This study was designed to examine how speaking rate affects auditory-only, visual-only, and auditory-visual speech perception across the adult lifespan. In addition, the study examined the extent to which unimodal (auditory-only and visual-only) performance predicts auditory-visual performance across a range of speaking rates. The authors hypothesized significant Age × Rate interactions in all three modalities and that unimodal performance would account for a majority of the variance in auditory-visual speech perception for speaking rates that are both slower and faster than normal.
Participants (N = 145), ranging in age from 22 to 92, were tested in conditions with auditory-only, visual-only, and auditory-visual presentations using a closed-set speech perception test. Five different speaking rates were presented in each modality: an unmodified (normal rate), two rates that were slower than normal, and two rates that were faster than normal. Signal to noise ratios were set individually to produce approximately 30% correct identification in the auditory-only condition and this signal to noise ratio was used in the auditory-only and auditory-visual conditions.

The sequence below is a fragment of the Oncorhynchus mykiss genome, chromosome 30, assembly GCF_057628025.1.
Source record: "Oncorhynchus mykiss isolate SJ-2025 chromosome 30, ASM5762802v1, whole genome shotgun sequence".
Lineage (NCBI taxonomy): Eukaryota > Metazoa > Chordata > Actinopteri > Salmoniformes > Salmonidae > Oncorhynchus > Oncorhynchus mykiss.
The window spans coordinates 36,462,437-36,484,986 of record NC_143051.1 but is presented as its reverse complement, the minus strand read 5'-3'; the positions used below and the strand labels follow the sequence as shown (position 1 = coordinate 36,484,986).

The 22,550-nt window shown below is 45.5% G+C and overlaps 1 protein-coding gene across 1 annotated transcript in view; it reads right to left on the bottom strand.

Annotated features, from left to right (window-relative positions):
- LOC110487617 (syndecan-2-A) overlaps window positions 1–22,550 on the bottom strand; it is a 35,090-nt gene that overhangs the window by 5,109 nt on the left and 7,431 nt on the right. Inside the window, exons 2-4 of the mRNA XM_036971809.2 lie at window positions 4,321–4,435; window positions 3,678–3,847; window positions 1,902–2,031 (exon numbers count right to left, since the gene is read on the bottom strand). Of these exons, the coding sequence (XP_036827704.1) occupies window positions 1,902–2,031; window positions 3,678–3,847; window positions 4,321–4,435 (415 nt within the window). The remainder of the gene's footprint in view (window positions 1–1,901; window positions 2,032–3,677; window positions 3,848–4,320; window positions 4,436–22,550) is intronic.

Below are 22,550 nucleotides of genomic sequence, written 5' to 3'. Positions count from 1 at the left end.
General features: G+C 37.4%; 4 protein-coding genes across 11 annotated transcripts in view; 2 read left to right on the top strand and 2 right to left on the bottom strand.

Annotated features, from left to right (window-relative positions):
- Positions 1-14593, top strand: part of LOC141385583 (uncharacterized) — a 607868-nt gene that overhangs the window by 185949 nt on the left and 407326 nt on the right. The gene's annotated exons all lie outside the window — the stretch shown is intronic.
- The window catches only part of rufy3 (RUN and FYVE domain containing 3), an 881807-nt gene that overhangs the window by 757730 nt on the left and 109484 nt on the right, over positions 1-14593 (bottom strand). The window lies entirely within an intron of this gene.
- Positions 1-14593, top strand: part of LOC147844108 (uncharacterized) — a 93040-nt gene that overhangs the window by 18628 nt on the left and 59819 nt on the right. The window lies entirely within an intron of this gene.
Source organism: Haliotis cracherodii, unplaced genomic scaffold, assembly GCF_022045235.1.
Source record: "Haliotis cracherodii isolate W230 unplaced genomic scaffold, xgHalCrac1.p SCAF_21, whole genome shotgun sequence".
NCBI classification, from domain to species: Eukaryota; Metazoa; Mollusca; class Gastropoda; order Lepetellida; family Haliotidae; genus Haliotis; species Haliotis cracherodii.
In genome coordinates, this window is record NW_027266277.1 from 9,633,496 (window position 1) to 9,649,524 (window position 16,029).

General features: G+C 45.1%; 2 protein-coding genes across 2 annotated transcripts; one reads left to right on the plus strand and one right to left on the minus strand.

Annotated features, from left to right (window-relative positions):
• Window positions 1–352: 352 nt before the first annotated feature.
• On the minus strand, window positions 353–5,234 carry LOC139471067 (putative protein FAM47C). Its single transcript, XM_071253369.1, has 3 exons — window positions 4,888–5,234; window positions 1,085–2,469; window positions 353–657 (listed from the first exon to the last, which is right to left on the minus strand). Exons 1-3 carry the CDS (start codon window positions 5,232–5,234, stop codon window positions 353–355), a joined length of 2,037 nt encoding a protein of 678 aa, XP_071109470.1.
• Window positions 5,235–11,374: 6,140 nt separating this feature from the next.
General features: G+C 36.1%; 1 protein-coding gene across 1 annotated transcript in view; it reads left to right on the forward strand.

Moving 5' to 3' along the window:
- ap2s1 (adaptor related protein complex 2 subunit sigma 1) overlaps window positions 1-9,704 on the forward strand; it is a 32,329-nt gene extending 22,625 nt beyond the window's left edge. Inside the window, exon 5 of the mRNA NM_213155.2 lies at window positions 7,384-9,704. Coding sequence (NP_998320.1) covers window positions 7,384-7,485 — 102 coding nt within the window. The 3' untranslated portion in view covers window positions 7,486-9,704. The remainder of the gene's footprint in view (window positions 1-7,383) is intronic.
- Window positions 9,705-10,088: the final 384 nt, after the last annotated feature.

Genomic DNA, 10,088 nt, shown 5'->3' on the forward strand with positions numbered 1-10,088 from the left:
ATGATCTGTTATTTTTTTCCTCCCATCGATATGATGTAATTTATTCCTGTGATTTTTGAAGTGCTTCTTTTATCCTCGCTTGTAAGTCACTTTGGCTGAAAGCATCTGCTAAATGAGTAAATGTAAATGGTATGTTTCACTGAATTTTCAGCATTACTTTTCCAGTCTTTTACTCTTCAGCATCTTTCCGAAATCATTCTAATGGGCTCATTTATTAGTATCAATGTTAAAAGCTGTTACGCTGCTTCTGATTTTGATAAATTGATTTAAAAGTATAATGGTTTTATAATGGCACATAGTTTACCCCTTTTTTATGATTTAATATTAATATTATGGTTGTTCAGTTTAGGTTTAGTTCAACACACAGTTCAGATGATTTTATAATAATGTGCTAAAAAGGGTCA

Age × Rate interactions were observed for the fastest speaking rates in both the visual-only and auditory-visual conditions. Unimodal performance accounted for at least 60% of the variance in auditory-visual performance for all five speaking rates.
The findings demonstrate that the disproportionate difficulty that older adults have with rapid speech for auditory-only presentations can also be observed with visual-only and auditory-visual presentations. Taken together, the present analyses of age and individual differences indicate a generalized age-related decline in the ability to understand speech produced at fast speaking rates. The finding that auditory-visual speech performance was almost entirely predicted by unimodal performance across all five speaking rates has important clinical implications for auditory-visual speech perception and the ability of older adults to use visual speech information to compensate for age-related hearing loss.